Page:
In those days, our walks would take up to an hour, which still left the rest of the afternoon and early evening to fill. I spent this time on the sofa; Mr. Sparkles curled up beside me. I wasn't watching movies. I was studying film.
A key grating in the front door lock would have us both twitch to attention. I'd shoot up and kiss Lyndsey on the cheek before working my way to her lips. Mr. Sparkles would orbit around our feet as if we were Earth and he Laika.
After doing the dishes from the night before, Lyndsey would start cooking, using ingredients bought from some hippy market on the way home from work. She was a vegetarian but both her men ate meat. She made three separate meals.
"How was your day?" I'd ask while she whisked eggs or chopped aubergine.
She'd fly into sickening levels of detail about coughs, weeping sores and broken bones when I had only been making conversation. I didn't want to hear about that kind of stuff before I ate.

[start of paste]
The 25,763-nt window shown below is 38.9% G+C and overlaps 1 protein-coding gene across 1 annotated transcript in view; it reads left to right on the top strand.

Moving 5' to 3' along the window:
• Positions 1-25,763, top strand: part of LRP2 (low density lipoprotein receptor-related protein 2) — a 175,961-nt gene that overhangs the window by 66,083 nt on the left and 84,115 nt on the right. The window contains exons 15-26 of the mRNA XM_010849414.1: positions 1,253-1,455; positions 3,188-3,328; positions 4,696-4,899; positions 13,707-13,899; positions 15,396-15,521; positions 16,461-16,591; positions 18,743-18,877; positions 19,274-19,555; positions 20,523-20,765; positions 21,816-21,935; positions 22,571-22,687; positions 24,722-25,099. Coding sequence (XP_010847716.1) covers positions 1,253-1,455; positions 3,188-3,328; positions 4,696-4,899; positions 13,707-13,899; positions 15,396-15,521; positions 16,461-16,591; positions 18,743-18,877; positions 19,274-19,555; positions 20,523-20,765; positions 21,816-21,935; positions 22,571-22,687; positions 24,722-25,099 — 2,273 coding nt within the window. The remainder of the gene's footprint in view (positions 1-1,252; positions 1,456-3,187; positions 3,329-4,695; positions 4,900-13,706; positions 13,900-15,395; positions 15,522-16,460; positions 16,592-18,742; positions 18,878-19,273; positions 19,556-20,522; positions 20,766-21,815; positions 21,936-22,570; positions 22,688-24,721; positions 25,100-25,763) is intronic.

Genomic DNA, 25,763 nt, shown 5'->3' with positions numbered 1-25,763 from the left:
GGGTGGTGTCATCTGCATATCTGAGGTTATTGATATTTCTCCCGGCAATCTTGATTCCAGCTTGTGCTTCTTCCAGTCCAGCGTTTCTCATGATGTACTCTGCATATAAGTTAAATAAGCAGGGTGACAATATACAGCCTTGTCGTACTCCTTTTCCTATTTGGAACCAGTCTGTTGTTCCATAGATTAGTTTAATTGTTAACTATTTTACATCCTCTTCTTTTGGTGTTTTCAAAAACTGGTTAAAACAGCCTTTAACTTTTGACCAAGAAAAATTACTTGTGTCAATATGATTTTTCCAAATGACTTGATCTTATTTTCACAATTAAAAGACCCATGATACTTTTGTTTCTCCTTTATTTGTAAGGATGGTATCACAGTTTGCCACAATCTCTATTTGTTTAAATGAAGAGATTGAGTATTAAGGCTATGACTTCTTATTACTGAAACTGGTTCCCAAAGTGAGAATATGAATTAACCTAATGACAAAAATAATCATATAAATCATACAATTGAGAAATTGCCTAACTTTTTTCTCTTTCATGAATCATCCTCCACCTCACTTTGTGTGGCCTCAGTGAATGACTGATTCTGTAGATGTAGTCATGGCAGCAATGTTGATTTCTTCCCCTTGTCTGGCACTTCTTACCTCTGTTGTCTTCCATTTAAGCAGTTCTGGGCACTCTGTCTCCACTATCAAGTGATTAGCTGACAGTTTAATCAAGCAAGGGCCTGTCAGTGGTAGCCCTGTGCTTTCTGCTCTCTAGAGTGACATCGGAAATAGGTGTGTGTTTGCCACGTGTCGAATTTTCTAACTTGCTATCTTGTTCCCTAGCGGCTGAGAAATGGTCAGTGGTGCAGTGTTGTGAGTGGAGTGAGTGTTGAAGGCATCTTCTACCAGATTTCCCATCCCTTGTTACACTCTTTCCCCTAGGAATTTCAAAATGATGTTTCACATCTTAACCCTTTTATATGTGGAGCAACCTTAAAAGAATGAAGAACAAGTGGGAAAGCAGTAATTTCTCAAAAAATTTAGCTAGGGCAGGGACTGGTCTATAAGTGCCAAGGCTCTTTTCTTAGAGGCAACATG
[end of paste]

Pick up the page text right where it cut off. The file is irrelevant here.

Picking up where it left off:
"And how was your day?" She'd ask once we were seated at her dining table, the dog, fed, wagging his stub below.
"Fine," I'd say. How could I describe the soul-tingling buzz that Cinema Paradiso gave me? The sugar rush of Shine? The way Citizen Cane grabbed me by the balls of my eyes and didn't let go, though I'd seen it maybe a hundred times, perhaps watched it twice that same afternoon?
I was an aesthete. She changed bed sheets.
The honeymoon ended the night Lyndsey came in stinking of hospital and I didn't get up to meet her. I was trying to concentrate on Man Bites Dog -- tough enough without a Chihuahua yapping at me from the floor.
She threw down her keys. I watched her pet and cuddle the creature that jumped to her fingers like a yo-yo. Then I turned back to the film.